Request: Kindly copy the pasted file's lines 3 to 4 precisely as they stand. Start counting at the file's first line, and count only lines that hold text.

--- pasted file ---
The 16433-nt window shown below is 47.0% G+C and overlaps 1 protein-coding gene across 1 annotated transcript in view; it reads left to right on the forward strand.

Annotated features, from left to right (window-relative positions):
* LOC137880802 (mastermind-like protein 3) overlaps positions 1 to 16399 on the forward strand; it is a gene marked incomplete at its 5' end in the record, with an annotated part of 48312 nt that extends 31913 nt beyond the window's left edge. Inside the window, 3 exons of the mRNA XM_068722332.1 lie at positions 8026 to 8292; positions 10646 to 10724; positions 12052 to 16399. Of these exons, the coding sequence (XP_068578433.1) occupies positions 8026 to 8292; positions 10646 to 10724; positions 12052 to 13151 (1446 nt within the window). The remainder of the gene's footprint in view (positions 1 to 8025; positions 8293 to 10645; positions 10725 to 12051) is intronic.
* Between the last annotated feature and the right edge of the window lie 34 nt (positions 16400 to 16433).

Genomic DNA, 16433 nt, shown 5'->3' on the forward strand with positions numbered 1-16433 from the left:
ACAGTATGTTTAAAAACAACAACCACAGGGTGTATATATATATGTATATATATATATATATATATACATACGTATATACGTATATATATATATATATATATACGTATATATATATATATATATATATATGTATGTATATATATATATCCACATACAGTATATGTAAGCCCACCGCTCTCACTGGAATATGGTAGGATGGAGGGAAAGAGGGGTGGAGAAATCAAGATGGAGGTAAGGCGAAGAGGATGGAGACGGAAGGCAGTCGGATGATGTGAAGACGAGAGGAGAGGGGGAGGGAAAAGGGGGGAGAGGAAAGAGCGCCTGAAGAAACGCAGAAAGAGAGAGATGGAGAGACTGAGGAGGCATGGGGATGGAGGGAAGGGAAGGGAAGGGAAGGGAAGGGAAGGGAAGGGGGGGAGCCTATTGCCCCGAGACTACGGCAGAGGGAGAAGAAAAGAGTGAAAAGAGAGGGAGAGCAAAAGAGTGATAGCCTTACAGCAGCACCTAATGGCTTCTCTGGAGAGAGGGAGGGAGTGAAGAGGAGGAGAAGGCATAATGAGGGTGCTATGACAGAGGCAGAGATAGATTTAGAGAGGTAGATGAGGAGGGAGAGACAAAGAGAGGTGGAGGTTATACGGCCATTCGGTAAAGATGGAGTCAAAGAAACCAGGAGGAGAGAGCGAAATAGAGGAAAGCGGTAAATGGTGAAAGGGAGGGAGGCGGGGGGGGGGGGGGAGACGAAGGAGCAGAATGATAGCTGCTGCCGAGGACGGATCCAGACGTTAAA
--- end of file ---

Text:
* LOC137880802 (mastermind-like protein 3) overlaps positions 1 to 16399 on the forward strand; it is a gene marked incomplete at its 5' end in the record, with an annotated part of 48312 nt that extends 31913 nt beyond the window's left edge. Inside the window, 3 exons of the mRNA XM_068722332.1 lie at positions 8026 to 8292; positions 10646 to 10724; positions 12052 to 16399. Of these exons, the coding sequence (XP_068578433.1) occupies positions 8026 to 8292; positions 10646 to 10724; positions 12052 to 13151 (1446 nt within the window). The remainder of the gene's footprint in view (positions 1 to 8025; positions 8293 to 10645; positions 10725 to 12051) is intronic.
* Between the last annotated feature and the right edge of the window lie 34 nt (positions 16400 to 16433).